Well, we went to a garden party last night, which I mentioned in Thursday’s post.  It was the Downtown Chamber Series‘ 10th Anniversary Celebration.  The event was sold-out. Twelve musicians spent all day cooking and baking for 70 guests as a fundraiser for the series and then played for our listening pleasure, too.  The food and wine were great, the desserts were awesome, the music was wonderful, as always, and the setting was beautiful.  It took place in the lovely garden at the Alwun House. The Phoenix New Times recently stated that, “Alwun House arguably sired the entire downtown arts district.” The Alwun House has been around since 1971 but the big downtown arts district has only existed for the last few years.  I finally got to meet Kim Moody, the Founder and Director of Alwun House, after hearing about him for many years.



I know, flash photography, ick.


Mark Dix, Founder and Director of the Downtown Chamber Series, plays viola for the Phoenix Symphony. He works very hard planning, organizing, and working at all the (6) chamber concerts throughout the year.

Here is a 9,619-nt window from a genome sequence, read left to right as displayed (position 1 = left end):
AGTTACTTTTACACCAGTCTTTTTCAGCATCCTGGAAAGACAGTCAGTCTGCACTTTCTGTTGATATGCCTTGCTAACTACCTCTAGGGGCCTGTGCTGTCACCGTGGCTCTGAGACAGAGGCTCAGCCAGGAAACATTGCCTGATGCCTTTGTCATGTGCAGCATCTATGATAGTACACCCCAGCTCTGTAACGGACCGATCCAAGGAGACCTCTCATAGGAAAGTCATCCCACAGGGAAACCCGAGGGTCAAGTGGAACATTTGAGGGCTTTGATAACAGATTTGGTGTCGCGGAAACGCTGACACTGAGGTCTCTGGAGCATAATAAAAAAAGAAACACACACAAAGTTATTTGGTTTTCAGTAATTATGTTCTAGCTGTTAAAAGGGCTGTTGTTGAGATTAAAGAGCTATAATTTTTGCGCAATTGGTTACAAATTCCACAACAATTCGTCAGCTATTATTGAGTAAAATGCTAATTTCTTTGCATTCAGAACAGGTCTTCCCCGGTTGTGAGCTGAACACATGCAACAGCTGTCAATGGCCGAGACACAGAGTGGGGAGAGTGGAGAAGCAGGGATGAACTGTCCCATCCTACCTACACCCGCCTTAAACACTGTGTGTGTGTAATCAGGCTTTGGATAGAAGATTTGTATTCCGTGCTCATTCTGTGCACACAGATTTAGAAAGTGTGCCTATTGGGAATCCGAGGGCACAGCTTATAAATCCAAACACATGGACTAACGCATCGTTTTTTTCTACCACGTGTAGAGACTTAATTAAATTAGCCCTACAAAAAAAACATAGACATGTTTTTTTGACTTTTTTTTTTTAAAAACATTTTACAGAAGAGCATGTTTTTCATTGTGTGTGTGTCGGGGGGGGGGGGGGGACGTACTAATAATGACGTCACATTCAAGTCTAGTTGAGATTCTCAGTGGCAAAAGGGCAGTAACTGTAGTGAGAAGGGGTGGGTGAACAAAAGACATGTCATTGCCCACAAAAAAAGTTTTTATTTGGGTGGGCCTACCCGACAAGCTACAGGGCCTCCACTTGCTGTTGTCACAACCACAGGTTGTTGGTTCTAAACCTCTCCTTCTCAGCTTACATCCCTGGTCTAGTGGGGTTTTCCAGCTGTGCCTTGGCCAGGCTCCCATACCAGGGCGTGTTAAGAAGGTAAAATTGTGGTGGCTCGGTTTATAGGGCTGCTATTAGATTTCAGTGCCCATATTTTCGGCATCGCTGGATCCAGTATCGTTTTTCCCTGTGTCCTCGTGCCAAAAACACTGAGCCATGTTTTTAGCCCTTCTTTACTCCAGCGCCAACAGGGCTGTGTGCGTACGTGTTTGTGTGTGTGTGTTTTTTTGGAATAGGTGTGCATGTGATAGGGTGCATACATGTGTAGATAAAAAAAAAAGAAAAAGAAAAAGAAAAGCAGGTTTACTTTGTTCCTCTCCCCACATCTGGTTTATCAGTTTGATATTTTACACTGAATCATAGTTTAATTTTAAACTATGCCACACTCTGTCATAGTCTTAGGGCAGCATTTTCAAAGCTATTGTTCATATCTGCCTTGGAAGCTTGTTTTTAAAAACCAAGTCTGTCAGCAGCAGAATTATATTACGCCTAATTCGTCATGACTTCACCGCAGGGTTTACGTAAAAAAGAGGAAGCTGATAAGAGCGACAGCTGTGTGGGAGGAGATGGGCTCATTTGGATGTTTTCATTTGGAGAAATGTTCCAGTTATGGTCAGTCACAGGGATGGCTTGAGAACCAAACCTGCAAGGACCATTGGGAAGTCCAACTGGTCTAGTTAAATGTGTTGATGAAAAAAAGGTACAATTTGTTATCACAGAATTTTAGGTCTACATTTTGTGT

The Alwun House garden is pretty yet slightly bizarre.


Thanks, Mark, and everyone, it was fun!


‘Tis the Season…

for buds, blooms, blossoms, berries…




It’s also the season for fundraisers.  Tomorrow night we are going to the Downtown Chamber Series‘ 10th Anniversary Celebration.  Musicians who play in the series, mostly Phoenix Symphony players, will not only be performing but will be cooking for the guests.  The urban garden party will be held at the Alwun House, one of the original downtown Phoenix galleries. This is the first time they have done anything like this so it should be fun and we are looking forward to it.  It’s a great organization that promotes art and music in downtown gallery settings.

Next weekend I’ll be participating in another fundraiser, Art for Health 2009.  I was in this fundraiser last year and enjoyed it so I am happy to be able to participate again.  I’ll be mentioning it in a future blog over the next few days.

After a little bit of a hot spell, with temps above 100 degrees, it’s cooling down to normal temperatures again.  Tonight is beautiful so I took a few shots in the yard and the weekend is supposed to be even nicer.